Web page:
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The career numbers are off the charts. They are video-game-like, but they’re real. Pete Maravich put up statistics like no other while playing college basketball at LSU.

Maravich played three years for the Tigers. His worst year scoring-wise was his first when he averaged 43.8 points per game. Nobody filled a stat sheet like “Pistol Pete,” but is he the best college basketball player ever? We rank our top five NCAA men’s basketball players of all time.

No. 5: Bill Russell, San Francisco

While Russell is known for his 11 championships with the Boston Celtics, he earned two straight NCAA titles at San Francisco. In his first season with the Dons, he averaged 19.9 points and 19.2 rebounds. The following two seasons, he averaged better than 20 points and 20 rebounds and helped the Dons win national championships.

While at San Francisco, Russell collected 55 straight victories. He was a vicious shot-blocker and led the way with a defense-first mindset. He was a consensus first-team All-American in 1955 and 1956 and was the UPI College Player of the Year in ’56.

No. 4: Oscar Robertson, Cincinnati

Oscar Robertson put Cincinnati on the basketball map with his strong two-way play. A scoring machine, Robertson averaged 33.8 points in his three seasons with the Bearcats. A 6-foot-5 guard, he also dominated the boards. Robertson finished his career averaging 15.2 rebounds.

At Cincinnati, Robertson went 79-9 and helped guide the Bearcats to a pair of Final Four appearances. He had 10 triple-doubles and led the NCAA in scoring in each of his three years. Robertson was a three-time UPI College Player of the Year and a three-time Sporting News Player of the Year.

No. 3: Bill Walton, UCLA

Walton attended UCLA for four years, but freshmen were unable to play varsity at that time, so he technically has stats for three years with the Bruins. In those three seasons, Walton dominated, putting up 20.3 points and 15.7 rebounds against some of the best competition in the country.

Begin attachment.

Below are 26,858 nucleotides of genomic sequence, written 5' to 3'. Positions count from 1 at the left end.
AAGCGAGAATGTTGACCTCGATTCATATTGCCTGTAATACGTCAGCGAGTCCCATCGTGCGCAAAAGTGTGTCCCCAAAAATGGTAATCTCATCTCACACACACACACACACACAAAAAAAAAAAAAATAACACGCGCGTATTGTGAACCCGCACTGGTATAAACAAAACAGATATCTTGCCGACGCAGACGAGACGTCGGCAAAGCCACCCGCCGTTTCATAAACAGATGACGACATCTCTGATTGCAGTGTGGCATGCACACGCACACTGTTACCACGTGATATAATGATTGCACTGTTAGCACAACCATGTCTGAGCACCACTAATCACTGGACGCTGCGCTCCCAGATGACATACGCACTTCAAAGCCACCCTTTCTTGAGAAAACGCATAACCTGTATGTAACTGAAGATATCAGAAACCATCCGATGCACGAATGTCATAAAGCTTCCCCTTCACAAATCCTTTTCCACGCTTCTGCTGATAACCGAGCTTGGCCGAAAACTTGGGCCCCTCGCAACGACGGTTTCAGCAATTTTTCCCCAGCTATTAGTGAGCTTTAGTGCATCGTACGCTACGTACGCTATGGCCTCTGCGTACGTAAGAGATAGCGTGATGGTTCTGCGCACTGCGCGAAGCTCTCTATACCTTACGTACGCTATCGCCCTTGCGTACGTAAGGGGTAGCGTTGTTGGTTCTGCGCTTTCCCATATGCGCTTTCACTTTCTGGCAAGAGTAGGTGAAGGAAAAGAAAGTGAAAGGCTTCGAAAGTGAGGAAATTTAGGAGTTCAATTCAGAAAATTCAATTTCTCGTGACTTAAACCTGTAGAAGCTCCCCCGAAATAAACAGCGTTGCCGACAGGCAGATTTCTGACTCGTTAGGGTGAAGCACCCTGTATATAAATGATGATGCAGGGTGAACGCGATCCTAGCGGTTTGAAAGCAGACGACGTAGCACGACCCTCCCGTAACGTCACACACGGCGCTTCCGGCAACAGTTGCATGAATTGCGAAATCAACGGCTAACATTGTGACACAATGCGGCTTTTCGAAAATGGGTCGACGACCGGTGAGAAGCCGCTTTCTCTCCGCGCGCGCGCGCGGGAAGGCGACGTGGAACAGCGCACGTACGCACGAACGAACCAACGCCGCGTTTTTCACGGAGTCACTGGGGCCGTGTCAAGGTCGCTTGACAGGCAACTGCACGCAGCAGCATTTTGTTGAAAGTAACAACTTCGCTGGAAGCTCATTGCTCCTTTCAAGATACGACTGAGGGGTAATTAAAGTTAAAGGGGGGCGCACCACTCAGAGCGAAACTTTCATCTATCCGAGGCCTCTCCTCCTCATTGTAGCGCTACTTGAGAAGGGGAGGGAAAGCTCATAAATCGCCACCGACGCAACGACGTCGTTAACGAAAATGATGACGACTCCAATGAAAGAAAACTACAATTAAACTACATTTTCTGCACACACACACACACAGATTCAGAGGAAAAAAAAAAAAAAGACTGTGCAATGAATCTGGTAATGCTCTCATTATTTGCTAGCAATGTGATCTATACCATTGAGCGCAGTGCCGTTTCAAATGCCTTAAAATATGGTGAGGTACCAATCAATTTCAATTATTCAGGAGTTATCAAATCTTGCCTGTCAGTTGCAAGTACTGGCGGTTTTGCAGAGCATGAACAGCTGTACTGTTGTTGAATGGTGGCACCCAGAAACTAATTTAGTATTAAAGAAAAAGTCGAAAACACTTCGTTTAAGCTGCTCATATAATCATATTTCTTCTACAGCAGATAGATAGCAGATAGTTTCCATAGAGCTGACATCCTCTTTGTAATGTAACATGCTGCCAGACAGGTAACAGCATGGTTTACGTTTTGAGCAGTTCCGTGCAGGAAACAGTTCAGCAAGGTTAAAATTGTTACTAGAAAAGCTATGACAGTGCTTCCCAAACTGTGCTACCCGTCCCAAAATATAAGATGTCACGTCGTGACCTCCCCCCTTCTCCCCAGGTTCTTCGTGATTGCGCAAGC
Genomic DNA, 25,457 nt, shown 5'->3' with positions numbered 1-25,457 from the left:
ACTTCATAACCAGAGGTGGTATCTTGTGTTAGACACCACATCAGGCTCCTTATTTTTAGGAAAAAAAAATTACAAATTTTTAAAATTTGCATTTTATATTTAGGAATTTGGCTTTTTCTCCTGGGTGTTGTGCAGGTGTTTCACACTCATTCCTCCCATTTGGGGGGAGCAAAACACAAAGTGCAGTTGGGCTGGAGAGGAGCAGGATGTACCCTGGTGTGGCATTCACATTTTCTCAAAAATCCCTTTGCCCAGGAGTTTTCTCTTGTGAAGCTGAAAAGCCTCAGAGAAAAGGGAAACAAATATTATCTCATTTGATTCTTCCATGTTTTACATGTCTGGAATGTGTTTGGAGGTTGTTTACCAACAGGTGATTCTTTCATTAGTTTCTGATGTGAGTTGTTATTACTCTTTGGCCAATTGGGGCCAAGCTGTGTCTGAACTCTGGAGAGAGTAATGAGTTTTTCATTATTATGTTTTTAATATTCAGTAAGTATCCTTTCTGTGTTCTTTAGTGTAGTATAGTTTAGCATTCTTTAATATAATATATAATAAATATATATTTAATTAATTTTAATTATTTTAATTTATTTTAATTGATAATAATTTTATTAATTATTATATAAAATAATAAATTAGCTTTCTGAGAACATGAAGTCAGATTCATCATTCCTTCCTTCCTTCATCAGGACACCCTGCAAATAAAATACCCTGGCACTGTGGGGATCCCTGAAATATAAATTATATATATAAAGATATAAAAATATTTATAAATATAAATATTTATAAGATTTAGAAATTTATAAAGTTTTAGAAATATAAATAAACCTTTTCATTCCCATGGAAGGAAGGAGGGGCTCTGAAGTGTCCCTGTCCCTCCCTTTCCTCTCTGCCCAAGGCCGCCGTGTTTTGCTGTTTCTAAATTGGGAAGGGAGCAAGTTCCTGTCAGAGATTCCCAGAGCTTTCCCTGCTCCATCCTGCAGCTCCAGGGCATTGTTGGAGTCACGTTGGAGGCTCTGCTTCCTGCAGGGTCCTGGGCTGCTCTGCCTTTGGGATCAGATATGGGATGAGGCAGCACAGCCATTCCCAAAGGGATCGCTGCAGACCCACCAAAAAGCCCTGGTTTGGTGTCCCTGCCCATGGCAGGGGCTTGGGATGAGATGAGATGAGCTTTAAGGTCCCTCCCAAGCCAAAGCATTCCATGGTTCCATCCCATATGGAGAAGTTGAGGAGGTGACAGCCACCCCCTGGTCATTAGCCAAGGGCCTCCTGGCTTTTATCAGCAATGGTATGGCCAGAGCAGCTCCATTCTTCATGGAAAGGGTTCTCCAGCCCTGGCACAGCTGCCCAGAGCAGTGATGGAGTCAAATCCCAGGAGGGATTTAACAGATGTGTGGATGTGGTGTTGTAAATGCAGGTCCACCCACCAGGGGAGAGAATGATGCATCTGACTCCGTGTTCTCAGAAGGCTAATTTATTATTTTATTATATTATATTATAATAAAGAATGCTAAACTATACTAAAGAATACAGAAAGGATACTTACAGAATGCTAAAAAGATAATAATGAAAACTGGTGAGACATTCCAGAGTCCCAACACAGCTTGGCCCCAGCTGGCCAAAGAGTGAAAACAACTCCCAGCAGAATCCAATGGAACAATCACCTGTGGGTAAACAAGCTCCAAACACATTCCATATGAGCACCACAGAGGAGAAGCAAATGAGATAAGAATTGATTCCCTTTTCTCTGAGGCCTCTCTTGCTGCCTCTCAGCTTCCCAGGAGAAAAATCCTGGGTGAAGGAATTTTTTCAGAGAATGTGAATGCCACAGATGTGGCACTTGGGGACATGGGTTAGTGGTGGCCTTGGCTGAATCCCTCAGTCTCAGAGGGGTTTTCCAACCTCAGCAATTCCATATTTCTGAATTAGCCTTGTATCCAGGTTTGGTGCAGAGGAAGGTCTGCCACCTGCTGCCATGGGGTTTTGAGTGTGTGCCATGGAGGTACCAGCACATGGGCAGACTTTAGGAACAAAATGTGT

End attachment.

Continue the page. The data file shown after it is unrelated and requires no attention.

Walton was a three-time National College Player of the Year winner, despite playing part of his senior year with a broken back. He played a major role in UCLA’s 88-game win streak and led them to a pair of national championships (1972 and 1973).

In the 1973 national title game against Memphis State, Walton made 21 of 22 shots, finishing with 44 points and 13 rebounds.

No. 2: Pete Maravich, LSU

Pete Maravich of the LSU Tigers dribbles the ball as they take on the Kentucky Wildcats on February 21, 1970, at the John Parker Memorial Coliseum in Baton Rouge, LA. | Rich Clarkson/NCAA Photos via Getty Images.

Like everyone on this list, Maravich played three varsity seasons of college ball, as freshmen weren’t allowed to play varsity. Maravich, a 6-foot-5 sharp-shooting guard, opted to attend LSU to play for his father, who had just been named the school’s coach. The program had three wins the year before “Pistol Pete” arrived on campus.

In three seasons, Maravich recorded 3,667 points, an NCAA record that still stands. The amazing part of Maravich’s scoring total is he did it in three years and did it without the three-point line. There was also no shot clock back then.

Maravich was a three-time NCAA scoring champ, never averaging below 43.8 points in a season. He was a three-time consensus first-team All-American and named National College Player of the Year twice.

No. 1: Lew Alcindor, UCLA


Pete Maravich Insisted He Wasn’t Ring-Chasing When He Joined the Boston Celtics in His Final Year

Alcindor, now Kareem Abdul-Jabbar, didn’t waste any time making a statement with the UCLA varsity. After playing on the freshman team, he broke the school’s single-game scoring mark in his first varsity game, scoring 56 points. That year, he led the Bruins to an undefeated season and a national championship. He averaged 29.0 points and 15.5 rebounds in his first year with the varsity.

Alcindor won three straight national titles. During his three years at UCLA, he went 88-2. He finished his career averaging 26.4 points and 15.5 rebounds.

Alcindor was a three-time consensus first-team All-American and a three-time National College Player of the Year.

It’s a solid group of candidates, but we have to give the edge to Alcindor as the best college basketball player ever.